Star Wars: A New Hope

The most effective lens to view the film Star Wars: A New Hope from is the gender lens because of the many discrepancies between the male and the female characters. In this movie, there were only three female characters: Princess Leia, Luke’s aunt, and a girl at the bar in the cantina. The girl at the bar was only on the screen for a second or two before the scene changed, and she had no speaking lines. Luke’s aunt died within the first 30 minutes, and she was only shown making food and giving food before she died. Princess Leia was often involved in fights, but she was usually captured immediately and only fought back a couple of times. She was referred to as ‘Princess’ more than ‘Leia’, and she was labeled ‘too trusting’ by a group of men. She was portrayed as helpless, in a sense, and she needed to be saved by a male protagonist. She was looked down upon by everyone else, as shown when Hans said that the group should “avoid female advice” to get out of the Death Star sooner. Watching this film through the gender lens helped me see three prominent things I wouldn’t have noticed otherwise. The first was how the word ‘Jedi’ was labeled as ‘his’. This implies that only men can be Jedi, or that there are very few, if any, female Jedi. The next thing I noticed was that the few women in the film usually only spoke after being spoken to first. Leia had a couple of moments where she was the one to talk before any of the men, but most of her lines were preceded by Luke or Hans. The third thing that stood out to me was how after Leia, Luke and Hans were rescued from the garbage compacter, Leia immediately fixed her hair and her dress. This perpetuates the stereotype that all women care about is their physical appearance, especially while surrounded by men. After viewing this film through the gender lens, I can see that it might be about how women are often portrayed as damsels in distress who need to be saved by a strong male character. The whole reason why Leia was rescued in the first place was because Luke thought she was pretty. Two of Hans Solo’s lines in the film were “I don’t know if I like her or if I want to kill her”, and “I’m not in it for you, Princess”. This implies that he wasn’t rescuing her to do the right thing, but rather because she was pretty and rich. This film could also be about how men are often viewed as the ‘stronger sex’ and are stereotypically stronger, tougher, more courageous, etc. In the film, after Luke’s aunt and uncle died, Luke didn’t cry. Instead, he went straight to Obi-Wan and told him he wanted to fight against the people who killed his aunt and uncle. This perpetuates the stereotype that men don’t cry, and instead should turn their sadness into anger. In conclusion, certain films viewed universally today perpetuate stereotypes typically associated with men and women, and therefore can be considered sexist films.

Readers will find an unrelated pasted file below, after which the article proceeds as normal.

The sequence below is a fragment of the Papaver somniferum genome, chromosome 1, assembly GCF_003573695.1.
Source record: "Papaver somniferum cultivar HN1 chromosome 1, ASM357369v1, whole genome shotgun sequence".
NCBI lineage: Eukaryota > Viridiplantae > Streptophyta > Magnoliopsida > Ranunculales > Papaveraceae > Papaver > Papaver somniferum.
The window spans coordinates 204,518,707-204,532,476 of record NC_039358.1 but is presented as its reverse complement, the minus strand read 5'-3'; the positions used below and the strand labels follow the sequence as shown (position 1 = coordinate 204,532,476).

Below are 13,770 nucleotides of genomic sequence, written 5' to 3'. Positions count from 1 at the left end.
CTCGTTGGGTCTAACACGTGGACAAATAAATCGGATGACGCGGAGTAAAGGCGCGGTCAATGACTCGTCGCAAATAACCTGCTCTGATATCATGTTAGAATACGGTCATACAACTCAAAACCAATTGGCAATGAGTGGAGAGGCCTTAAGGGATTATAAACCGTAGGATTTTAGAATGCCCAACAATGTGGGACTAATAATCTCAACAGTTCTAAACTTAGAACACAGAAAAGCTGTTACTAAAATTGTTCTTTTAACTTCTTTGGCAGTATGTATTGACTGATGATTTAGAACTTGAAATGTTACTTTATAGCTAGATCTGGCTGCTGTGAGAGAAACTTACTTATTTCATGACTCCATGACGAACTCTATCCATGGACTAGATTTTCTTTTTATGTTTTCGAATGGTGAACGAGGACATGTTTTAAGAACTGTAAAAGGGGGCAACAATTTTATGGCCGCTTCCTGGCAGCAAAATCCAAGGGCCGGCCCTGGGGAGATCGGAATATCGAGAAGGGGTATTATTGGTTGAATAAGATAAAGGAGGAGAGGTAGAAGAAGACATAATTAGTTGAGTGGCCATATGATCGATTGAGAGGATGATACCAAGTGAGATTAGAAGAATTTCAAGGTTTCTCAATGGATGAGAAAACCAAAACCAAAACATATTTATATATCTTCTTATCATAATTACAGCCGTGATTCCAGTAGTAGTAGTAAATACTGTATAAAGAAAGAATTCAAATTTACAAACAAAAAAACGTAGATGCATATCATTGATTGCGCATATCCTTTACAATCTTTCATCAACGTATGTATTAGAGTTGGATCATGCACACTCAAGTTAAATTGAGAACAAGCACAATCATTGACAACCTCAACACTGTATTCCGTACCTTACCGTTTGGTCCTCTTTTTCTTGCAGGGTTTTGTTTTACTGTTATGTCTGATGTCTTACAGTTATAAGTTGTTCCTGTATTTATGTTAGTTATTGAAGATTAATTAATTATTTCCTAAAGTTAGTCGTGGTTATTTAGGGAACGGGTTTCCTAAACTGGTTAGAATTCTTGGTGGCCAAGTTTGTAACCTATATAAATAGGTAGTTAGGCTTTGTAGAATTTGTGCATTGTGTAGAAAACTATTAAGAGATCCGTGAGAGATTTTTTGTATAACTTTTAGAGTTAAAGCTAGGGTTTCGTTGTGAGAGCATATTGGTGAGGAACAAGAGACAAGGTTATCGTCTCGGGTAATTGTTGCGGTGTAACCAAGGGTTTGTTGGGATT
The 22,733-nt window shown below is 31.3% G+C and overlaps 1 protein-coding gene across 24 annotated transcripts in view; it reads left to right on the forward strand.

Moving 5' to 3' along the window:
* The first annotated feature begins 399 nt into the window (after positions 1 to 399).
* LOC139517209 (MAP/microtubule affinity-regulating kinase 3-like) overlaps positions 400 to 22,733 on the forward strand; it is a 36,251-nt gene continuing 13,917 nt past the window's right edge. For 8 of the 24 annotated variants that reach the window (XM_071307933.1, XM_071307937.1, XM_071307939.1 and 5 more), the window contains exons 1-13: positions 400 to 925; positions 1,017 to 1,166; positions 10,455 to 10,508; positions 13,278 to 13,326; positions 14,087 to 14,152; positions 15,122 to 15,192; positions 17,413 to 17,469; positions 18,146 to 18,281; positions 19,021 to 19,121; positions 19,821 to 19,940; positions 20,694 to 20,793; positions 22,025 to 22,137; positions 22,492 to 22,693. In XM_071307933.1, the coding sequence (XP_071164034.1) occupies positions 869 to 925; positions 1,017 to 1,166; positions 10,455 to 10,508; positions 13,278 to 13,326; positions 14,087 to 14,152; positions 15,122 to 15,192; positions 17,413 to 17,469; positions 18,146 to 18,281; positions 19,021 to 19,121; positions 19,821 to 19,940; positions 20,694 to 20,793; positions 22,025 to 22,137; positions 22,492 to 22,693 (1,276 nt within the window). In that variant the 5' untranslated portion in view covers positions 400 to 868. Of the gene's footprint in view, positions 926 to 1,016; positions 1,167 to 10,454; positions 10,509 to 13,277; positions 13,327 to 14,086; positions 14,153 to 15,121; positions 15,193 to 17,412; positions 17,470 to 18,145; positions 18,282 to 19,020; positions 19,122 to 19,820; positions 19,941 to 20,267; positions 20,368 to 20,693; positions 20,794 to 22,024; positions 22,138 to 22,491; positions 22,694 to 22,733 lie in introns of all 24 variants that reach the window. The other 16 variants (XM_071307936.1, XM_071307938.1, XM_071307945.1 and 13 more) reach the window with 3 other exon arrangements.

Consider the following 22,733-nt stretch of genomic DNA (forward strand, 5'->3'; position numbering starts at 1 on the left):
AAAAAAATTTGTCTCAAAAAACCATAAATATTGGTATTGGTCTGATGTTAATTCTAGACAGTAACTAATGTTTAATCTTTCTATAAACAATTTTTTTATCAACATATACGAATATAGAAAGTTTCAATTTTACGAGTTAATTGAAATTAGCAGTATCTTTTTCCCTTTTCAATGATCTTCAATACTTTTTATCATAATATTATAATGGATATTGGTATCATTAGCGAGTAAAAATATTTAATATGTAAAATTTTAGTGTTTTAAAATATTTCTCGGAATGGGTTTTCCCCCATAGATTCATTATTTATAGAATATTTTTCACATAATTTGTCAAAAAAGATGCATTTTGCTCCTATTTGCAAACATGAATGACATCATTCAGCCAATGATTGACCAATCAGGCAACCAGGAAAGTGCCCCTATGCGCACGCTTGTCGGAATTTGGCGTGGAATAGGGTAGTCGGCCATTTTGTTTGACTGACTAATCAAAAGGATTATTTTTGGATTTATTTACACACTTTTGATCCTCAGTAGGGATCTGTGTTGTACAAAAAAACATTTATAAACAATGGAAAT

Confederation Speech

Hello. My name is Mercy Anne Coles, and I am here on behalf of Prince Edward Island to discuss federalism in Confederation. 

First off, I would like to address the political deadlock that we are currently stuck in. We believe that not every colony should have to confederate, and can decide whether or not it would benefit them. Every colony has its own needs, wants and fears. Those should not be overlooked just because the majority wants to confederate. Prince Edward Island, for example, is an economically stable colony. We have good trade relations with other colonies, and if we were to confederate, Rep by pop would not be a good thing for us as we are a small colony of only 80,857 people as of 1861. 

On the topic of majority, we believe that double majority is not the way to pass bills. Canada east and Canada west get fair representation, however the maritimes do not get any. Also, double majority is one of the biggest causes of political deadlock. We believe that a better solution would be to count all of the votes from each colony and combine them, giving one single result. 

Next, I would like to talk about loose fish in our parliament. These people, who don’t have their own opinions, are one of the main causes of political deadlock. While we do believe that confederation would be a solution to this, we also feel that there are other ways to handle the situation. For example, a voting system could be put in place where all of the colonies are represented, and a majority vote would result in a passing of a bill instead of a double majority.

As for the great coalition, we believe that it would be in everyone’s best interest to not form a coalition. The French and the English in Canada east and west, respectively, do not get along. Although it would solve political deadlock due to double majority, we believe that the pros would not outweigh the cons.

I have mentioned some solutions to political deadlock above, but by far the most affective in our opinion would be to become independent colonies. It would solve political deadlock, and would mean Rep by pop would no longer be an issue. 

Hydrogen Sulphide Inquiry

Hello! Here is a link to my video presentation. I will be talking about my inquiry question, ‘What effects would a massive hydrogen sulphide explosion have on the Hawaiian islands and the life there?’.

War of 1812 Inquiry

How did the war of 1812 affect the native Americans in what we now call Canada and the United States?